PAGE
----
October 19, 1998
ANNE TAYLOR FLEMING: There isn't a day without a reminder, some panacea, some antidote towards aging, being offered up for those of us dancing around the mid-life line - if we'll only take this, try that, eat this, don't eat that, we can stem the tide of time. The promises were being made in books and magazines, a legitimate doctor's and illegitimate quacks, all trying to entice us aging baby boomers into swilling from the expensive fountain of youth. If only we use this piece of exercise equipment, our flesh will stay firm and youthful. If we just take this elixir or herb or supplement, Ginkgo or St. John's Wart or homeopathic estrogen, we won't lose any mental ground. Our brain cells will zip zap as in the days of yore. We'll feel better than we have in years. Even the big drug companies are plowing down with increasingly lucrative road. We can, of course, succumb to the night and have our faces lifted, our breasts uplifted, our bodies restored to the golden days of yesterday. We can even slip a little botox, a strain of botulism, to our foreheads, paralyze our frowns, the grimace never more. It's men too, not just women, who are increasingly unveiling themselves of cosmetic surgery, not to mention hair transplants, not to mention Viagra.
COMEDIAN: They're going to advertise Viagra on TV. You thought those Afron commercials where the guy turned into a big nose were annoying -
ANNE TAYLOR FLEMING: Has any pill ever hit with more promise, more hoopla, developed to answer a legitimate medical need, Viagra clearly hit a mark and insecurity, a hope, a fear, deep within the aging male psyche, the female psyche too for that matter, as women themselves started trying it. Nobody wants to be left behind in the great American youth restoring sweepstakes. Why do I find it all so hopeful and yet all so sad and slightly unseemly at the same time? Is this really the way we want to go, all trussed up and bucked up and full of recharged appetites? Aren't we in danger of making fools of ourselves? I guess we had it coming. It is, after all, in our bones, our generational genes. We were the youth culture - with our music and flowers and drugs and spilly passions, we flaunted ourselves back when at the older generation in general and our parents in particular, sneering when they let their hair grow, and donned miniskirts and bell bottoms, they seemed so pathetically groovy.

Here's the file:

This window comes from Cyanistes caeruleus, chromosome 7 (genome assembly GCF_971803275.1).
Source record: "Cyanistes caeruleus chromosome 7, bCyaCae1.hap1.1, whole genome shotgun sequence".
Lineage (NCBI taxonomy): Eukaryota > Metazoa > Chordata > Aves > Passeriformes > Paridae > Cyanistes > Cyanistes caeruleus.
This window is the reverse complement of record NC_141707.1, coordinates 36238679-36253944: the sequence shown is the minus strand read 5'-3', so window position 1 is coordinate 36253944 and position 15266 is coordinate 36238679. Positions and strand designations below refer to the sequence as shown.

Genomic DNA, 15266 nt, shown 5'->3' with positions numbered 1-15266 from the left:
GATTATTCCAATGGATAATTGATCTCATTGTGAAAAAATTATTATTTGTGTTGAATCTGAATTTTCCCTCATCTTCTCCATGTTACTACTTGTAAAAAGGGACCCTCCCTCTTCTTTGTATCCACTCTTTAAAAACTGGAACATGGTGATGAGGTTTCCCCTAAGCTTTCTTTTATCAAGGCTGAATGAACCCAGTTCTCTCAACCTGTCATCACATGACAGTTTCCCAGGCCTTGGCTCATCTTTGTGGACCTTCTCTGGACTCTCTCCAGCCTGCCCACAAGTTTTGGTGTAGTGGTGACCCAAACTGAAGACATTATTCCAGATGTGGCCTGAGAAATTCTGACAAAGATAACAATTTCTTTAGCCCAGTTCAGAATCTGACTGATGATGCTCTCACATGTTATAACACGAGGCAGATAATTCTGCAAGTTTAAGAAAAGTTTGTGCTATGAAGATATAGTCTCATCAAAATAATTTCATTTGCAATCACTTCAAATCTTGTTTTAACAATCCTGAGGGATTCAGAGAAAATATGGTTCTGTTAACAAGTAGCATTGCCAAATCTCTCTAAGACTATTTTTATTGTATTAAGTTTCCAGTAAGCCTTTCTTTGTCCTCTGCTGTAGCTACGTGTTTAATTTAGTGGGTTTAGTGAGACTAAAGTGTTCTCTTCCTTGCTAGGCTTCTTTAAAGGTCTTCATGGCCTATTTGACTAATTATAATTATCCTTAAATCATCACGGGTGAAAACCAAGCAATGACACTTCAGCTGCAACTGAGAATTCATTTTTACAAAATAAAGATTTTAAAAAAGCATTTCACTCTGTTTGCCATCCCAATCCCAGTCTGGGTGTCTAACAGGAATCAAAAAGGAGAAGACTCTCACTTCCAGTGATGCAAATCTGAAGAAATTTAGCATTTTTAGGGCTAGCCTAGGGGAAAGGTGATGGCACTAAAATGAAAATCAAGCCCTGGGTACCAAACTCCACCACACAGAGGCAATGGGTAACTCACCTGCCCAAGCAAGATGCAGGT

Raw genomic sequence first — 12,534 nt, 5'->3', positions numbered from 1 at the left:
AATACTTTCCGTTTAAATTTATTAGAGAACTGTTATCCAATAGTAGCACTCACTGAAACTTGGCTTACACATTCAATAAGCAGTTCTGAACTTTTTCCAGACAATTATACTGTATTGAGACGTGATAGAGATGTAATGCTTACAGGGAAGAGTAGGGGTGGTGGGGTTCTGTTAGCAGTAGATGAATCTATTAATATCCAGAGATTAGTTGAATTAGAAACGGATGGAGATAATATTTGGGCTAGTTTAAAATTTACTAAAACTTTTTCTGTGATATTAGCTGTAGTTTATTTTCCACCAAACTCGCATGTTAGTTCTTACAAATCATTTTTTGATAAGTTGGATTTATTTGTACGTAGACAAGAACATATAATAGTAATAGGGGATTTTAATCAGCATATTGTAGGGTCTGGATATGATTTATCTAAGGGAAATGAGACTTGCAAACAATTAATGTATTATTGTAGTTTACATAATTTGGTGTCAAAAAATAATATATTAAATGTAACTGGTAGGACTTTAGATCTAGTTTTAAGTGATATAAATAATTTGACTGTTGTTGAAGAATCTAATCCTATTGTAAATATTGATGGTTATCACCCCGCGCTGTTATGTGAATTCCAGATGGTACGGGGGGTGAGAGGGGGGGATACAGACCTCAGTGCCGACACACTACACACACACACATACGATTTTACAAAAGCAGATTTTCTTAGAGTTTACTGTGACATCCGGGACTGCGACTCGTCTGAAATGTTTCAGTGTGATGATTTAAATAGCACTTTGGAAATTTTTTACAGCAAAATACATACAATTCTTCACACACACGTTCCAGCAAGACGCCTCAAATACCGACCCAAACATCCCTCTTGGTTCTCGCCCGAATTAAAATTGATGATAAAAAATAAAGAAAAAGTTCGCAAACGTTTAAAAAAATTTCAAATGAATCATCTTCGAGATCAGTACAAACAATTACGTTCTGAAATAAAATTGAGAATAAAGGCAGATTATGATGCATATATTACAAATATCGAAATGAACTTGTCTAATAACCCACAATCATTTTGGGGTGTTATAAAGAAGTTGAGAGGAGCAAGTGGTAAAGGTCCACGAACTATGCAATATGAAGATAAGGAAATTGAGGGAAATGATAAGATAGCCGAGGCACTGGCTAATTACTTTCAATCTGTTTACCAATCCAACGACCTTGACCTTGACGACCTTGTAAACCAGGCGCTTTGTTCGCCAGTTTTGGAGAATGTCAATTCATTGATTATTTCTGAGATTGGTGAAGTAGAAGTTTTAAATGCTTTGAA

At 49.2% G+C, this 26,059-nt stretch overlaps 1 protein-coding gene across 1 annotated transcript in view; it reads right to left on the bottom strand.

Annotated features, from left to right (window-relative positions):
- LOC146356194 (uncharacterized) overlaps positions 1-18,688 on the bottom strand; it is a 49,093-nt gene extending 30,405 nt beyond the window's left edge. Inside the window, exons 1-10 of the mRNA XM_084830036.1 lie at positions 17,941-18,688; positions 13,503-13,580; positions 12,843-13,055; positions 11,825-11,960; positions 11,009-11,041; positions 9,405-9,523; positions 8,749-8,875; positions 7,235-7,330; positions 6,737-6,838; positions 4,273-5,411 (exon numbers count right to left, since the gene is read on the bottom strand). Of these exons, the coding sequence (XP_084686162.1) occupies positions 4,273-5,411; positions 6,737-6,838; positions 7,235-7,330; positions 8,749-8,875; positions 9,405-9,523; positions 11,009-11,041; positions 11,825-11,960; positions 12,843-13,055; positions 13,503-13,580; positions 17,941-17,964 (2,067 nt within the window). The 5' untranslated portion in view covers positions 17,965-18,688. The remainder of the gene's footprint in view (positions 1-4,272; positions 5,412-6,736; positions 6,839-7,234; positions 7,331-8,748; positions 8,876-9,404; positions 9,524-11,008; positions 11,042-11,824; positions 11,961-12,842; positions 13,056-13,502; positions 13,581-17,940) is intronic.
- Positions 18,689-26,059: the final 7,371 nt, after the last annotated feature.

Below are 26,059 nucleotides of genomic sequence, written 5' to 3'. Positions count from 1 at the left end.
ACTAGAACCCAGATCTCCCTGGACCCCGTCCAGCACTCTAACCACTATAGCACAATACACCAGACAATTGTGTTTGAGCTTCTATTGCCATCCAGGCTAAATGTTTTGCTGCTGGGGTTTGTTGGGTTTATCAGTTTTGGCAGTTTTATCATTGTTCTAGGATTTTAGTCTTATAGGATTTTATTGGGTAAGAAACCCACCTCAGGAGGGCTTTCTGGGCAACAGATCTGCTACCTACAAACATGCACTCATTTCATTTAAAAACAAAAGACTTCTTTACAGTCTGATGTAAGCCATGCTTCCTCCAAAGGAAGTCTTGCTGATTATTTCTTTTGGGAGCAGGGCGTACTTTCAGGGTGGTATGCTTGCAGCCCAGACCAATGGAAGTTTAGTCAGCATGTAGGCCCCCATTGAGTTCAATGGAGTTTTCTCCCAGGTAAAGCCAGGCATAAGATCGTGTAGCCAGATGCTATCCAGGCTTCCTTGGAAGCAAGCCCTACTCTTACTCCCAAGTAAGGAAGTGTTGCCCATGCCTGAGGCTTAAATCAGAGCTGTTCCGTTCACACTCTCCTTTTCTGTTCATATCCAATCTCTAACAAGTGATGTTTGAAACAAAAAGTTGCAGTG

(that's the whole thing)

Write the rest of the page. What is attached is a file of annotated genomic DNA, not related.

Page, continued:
Now here we are, 30 odd years later, doing our parents' dance in spades, availing ourselves of every trick to turn back the clock. We will not go gently into that good night, not for a minute, and the marketeers of America have our number big time. Part of me says, okay, we are going to live longer apparently, so we might as well stay as healthy as possible for the long haul. But the franticness, the fear the denial that underlies this obsessive search, that's what's so off-putting. Do we really want to erase our faces -- not just of the hard won wrinkles but of the marks of laughter or sorrow? Was there a face more stunning, more grumpily luminous than that of Georgia O'Keefe, and what about the French actors Jeanne Morro, so provocative in their unlifted, late in life beauty, or the beautifully beat up faces of artists like Wyatt or DeKoening, or the agingly impish face of lioness Pauling? Are these not the faces of wisdom, of lives lived in pursuit of something bigger? To smooth them would be to erase time itself, to make a mockery of it. We are putting ourselves out of sync with our own narratives, or trying, insisting that there are no seasons to a life. And I'm not sure that ultimately that's going to make us wiser, not to mention happier. I'm Anne Taylor Fleming.